Arts & Entertainment

Young French citizens occupy theaters to express discontent

Paris, Mar 23 (efe-epa).- Angry French citizens have occupied nearly 80 theaters across the country, including Paris’ La Colline, where dozens staged a sit-in to protest the closure of cultural venues due to the coronavirus and to their particular situation in society.

Elena is one of around 30 people who occupied La Colline a couple of weeks ago. “We come from different schools, we are students or newcomers in the job market and we feel completely invisible,” she tells Efe in front of the theater.

The young people say they are not linked to any union and they do not have an official spokesperson. A person is chosen every day to address the media, which is not being given access to the theater by the occupiers, ostensibly for privacy reasons.

The 24-year-old, who studies at Paris’ National Superior Conservatory of Dramatic Art, feels that her future faces a double threat posed by job insecurity in the industry, especially for labor market rookies, and by Covid-19.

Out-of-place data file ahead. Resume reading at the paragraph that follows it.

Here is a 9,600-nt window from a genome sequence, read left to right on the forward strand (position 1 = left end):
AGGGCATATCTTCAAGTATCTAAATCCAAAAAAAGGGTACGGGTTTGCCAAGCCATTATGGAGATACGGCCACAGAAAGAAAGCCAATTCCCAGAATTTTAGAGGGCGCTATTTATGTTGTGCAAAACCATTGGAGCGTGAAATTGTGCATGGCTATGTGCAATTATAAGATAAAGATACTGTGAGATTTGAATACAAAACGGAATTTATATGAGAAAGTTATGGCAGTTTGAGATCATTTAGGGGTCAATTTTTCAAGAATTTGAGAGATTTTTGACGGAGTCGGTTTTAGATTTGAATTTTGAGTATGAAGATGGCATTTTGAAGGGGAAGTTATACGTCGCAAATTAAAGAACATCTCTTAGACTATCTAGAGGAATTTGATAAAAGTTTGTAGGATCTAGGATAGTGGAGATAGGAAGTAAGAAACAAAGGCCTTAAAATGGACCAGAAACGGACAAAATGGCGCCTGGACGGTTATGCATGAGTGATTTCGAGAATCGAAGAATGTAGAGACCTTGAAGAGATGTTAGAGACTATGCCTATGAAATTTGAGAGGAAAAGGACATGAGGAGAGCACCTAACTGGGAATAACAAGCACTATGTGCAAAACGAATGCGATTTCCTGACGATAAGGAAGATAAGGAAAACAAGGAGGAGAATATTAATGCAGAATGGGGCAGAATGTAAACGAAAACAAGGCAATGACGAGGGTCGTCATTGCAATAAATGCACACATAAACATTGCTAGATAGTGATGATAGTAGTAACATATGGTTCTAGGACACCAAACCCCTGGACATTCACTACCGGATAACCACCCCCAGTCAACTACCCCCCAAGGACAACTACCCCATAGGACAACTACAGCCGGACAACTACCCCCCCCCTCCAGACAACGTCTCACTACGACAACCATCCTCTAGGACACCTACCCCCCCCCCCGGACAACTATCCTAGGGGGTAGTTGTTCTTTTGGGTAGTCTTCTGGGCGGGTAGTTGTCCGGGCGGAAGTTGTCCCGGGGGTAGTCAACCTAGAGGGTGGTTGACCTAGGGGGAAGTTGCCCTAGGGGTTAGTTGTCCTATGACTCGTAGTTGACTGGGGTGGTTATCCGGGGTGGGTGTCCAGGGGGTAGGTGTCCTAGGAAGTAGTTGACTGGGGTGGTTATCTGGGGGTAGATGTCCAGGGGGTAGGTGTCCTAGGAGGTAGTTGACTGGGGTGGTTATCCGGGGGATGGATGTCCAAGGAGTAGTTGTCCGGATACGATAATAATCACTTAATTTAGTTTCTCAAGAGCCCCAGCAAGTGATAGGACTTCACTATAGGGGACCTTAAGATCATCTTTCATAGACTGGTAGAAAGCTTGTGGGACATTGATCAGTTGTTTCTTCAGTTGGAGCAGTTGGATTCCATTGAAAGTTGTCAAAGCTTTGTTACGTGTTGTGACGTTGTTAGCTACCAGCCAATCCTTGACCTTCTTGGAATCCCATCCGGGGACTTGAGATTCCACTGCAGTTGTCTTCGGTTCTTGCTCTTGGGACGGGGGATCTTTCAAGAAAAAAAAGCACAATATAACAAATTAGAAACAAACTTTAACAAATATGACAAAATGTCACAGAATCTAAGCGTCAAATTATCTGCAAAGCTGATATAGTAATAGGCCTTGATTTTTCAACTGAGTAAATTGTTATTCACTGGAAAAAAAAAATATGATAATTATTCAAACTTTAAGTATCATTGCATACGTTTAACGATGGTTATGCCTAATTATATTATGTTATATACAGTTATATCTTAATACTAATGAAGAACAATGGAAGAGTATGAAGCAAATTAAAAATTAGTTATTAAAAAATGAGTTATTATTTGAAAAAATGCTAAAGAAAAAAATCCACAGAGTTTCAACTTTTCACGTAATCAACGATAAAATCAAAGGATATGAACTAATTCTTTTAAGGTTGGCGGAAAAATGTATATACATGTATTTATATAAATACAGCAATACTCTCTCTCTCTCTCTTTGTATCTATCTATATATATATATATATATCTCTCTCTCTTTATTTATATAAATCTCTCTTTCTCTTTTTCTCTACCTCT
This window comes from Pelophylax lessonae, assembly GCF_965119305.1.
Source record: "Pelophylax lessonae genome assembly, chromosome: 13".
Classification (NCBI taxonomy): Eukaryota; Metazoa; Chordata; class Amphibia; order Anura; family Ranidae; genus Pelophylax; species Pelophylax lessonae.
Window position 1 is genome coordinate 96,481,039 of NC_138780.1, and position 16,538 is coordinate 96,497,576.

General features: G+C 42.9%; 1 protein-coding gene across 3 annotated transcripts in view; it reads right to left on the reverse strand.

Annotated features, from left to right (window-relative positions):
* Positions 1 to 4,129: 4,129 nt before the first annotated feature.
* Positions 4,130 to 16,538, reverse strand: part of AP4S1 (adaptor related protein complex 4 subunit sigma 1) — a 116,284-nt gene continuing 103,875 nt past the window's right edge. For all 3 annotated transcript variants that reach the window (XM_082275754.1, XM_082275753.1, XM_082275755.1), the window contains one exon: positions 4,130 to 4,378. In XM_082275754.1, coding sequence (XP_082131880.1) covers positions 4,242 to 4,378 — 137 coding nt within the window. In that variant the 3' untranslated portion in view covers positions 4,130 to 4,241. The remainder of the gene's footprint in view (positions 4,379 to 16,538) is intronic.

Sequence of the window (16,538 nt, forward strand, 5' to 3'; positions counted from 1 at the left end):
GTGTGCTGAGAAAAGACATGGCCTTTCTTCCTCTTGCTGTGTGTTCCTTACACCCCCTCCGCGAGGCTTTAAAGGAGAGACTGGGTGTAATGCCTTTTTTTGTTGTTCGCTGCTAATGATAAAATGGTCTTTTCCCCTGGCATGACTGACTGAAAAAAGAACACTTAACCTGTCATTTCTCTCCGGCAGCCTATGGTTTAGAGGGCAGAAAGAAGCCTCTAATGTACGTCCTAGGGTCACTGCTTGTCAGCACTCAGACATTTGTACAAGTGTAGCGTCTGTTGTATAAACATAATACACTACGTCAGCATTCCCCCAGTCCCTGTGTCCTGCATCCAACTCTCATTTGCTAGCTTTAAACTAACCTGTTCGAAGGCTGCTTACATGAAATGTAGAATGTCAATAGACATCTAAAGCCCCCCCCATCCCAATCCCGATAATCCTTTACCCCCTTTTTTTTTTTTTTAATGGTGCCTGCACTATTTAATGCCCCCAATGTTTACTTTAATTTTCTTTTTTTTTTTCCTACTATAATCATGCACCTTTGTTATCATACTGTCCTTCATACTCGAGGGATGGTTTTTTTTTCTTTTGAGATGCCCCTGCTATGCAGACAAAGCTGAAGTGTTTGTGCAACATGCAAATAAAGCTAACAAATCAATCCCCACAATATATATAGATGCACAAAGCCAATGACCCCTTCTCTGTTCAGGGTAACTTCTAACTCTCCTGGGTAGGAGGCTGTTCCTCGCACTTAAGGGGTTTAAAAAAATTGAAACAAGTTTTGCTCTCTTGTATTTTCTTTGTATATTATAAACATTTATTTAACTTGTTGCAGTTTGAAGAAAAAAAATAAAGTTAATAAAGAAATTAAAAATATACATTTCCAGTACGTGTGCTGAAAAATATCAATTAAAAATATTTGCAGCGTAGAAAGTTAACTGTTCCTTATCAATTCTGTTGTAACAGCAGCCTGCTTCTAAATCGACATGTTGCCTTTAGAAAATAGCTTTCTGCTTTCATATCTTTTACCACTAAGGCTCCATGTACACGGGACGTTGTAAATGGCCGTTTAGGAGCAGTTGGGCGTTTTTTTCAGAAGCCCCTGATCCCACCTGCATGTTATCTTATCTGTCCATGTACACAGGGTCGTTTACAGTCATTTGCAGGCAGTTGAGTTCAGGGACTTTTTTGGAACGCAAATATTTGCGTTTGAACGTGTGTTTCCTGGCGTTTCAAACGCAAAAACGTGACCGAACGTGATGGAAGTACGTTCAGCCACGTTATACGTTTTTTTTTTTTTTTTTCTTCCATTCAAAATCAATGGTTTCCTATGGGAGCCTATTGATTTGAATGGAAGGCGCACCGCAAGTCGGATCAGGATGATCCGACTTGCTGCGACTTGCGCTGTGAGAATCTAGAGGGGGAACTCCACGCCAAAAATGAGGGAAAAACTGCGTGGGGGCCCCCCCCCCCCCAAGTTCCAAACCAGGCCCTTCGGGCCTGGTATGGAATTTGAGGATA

“We will be here until we have a favorable response to our demands,” the young woman, who preferred not to reveal her last name, said.

The young activists’ demands include reopening the theaters, following the hygiene and social distancing guidelines, and the reversal of the government’s reform of the conditions to access unemployment insurance that they consider disadvantageous for the most workers in the most precarious job circumstances.

“We want to participate, to be heard, and to be involved in making the decisions that concern young people. There is a big gap between what the State does and our situation,” she added.

The movement has gained momentum in France since it first began at Paris’ Odeon nearly three weeks ago, and in the meantime it expanded to cities such as Lyon, Marseille, Nantes and Bordeaux, where the opera house has been occupied.

Authorities have not yet moved in to evacuate any of the activists and no major incidents have occurred.

The government unsuccessfully tried to appease anger in the sector by launching a new economic aid package announced by the prime minister.

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